Flight QF2903 Adelaide to Adelaide (via Antarctica)
Aircraft VH-OJR “City of Bathurst”
Captain John, co-pilot Peter, 1st officer Shawn
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Old Jan 31, 05, 9:13 am
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TAKE-OFF

At 6:30am we push back and then stop on the apron. The pilot switches on a camera installed in the cockpit and showing on channel “QCAM”, and the radio exchanges with ATC are relayed through the PA. Several minutes later we make a short taxi to runway 23. The shaking of the QCAM view on the take-off roll highlights vividly how bumpy the runway is at speed. We are almost at the end of the runway before wheels are up. A turn to the left and we are on our way directly to Antarctica.

It seemed strange to see the flight distance to destination 30km with a time to destination of 12 hours! Of course the distance to destination kept increasing as we headed SSW.

We get an intro (including visuals on QCAM) to the flight crew, several Antarctica experts and also the staff on board from Croydon Travel. This is the captain’s 32nd flight to Antarctica! The flight path will be dictated by weather conditions. Supposed to be clear down on the ice, but the signs arent good as we hit cloud not far south of Adelaide which is still with us a couple of hours later. Its obvious that the flight and cabin crew are just as excited about the flight as the passengers

After breakfast an informational video is shown on channel 9 (no doubt due to the sponsorship by Channel 9, an Australian TV station) and then a home movie of a couple who spent a year in Antarctica in a private cabin as opposed to being part of a scientific expedition.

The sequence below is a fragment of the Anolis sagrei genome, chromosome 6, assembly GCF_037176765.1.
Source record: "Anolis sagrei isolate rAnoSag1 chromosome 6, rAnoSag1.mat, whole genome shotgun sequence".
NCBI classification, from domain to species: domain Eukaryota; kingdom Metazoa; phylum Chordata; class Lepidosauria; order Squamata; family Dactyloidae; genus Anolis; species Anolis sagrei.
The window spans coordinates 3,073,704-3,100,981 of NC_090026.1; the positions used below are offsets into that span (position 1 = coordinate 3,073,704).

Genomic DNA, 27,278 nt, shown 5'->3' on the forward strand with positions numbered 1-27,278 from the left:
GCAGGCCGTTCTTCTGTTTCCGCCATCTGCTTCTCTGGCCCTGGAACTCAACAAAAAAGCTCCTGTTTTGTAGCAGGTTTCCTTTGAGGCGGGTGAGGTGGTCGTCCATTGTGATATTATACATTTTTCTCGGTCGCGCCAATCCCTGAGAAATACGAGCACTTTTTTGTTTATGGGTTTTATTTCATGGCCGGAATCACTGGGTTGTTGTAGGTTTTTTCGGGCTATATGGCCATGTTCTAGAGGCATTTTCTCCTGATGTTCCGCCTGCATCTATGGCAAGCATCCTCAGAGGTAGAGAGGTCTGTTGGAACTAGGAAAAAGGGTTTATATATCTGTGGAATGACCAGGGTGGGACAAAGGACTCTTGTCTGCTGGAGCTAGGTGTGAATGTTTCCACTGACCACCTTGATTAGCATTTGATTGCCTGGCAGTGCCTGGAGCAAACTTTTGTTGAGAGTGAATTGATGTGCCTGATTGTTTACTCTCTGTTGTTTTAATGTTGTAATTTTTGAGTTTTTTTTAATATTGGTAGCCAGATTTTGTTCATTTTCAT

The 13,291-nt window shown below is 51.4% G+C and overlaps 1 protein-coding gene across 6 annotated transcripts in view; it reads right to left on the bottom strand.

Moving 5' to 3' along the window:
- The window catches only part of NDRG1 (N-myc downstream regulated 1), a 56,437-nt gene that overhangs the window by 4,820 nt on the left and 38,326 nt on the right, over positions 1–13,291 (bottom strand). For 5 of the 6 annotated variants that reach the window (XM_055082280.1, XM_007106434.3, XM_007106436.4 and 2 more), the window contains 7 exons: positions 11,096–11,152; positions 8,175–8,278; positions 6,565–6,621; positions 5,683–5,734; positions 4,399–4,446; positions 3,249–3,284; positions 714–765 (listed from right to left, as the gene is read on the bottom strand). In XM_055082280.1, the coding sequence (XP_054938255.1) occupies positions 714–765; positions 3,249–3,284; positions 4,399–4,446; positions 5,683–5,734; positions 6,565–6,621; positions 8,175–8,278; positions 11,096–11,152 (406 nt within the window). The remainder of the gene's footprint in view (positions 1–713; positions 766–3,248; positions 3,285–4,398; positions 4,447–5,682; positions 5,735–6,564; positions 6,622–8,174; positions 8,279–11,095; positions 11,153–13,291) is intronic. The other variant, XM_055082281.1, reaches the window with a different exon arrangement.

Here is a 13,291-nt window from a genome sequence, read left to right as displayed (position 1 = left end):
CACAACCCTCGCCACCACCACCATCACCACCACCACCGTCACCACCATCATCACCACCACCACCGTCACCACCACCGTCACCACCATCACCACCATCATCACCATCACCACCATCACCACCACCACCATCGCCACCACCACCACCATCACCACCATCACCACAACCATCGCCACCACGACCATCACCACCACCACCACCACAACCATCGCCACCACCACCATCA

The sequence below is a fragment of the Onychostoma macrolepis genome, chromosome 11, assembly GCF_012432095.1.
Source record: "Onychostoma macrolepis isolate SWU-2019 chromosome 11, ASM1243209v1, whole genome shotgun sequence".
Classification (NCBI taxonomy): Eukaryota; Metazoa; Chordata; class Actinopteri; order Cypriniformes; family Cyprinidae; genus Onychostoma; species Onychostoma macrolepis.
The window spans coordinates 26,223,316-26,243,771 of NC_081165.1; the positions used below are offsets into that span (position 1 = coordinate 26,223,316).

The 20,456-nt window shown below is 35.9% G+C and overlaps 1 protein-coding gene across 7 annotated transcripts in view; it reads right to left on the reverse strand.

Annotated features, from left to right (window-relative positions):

At 8:45am we see the first icebergs through a gap in the cloud! Still a long way to go to Antarctica (we havent yet reached 50 degrees south). This is a very early sighting, confirming reports in the media a month ago that this year icebergs are drifting a lot further north than usual with an earlier sighting to the south of NZ. It looks fairly small, but then we are 35000 feet up. Unfortunately the cloud closes in again so no more views of bergs.

Shortly afterwards, the captain arranges to talk to a scientist based on Macquarie Island (about 1500km SE of Hobart) over the PA. During the 20 minute talk the scientist mentions a nearby magnitude 8 earthquake on christmas eve 2004 was not even felt – and no tsunami from that undersea quake.

Then we had a safety video showing how to put on polar suits in the event of an emergency. The cabin went rather quiet at that thought.

It seemed to take forever to reach Antarctica. By 10am the continent was dominating the view (especially in 3d mode!) on airshow yet we still weren’t there and still 100% cloud cover. We didn’t pass over South Magnetic Pole due to weather conditions in the area, which also meant no flying over Commonwealth Bay which was advertised in the brochures.
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Old Jan 31, 05, 9:13 am
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ICE AS FAR AS THE EYE CAN SEE, part one

With the extensive cloud cover we couldn’t see when we reached the extensive sea ice which surrounds Antarctica even in summer. But at 10:45am the cloud suddenly clears to reveal the ice and shortly afterwards the edge of the continent ahead. What excitement amongst us all! The cockpit camera is again switched on QCAM to give a pilots eye view. Personally I rarely watched the screen, but instead spent most of the time over the ice peering through windows either side, talking to fellow passengers, and yes having some nice champagne to keep hydrated of course!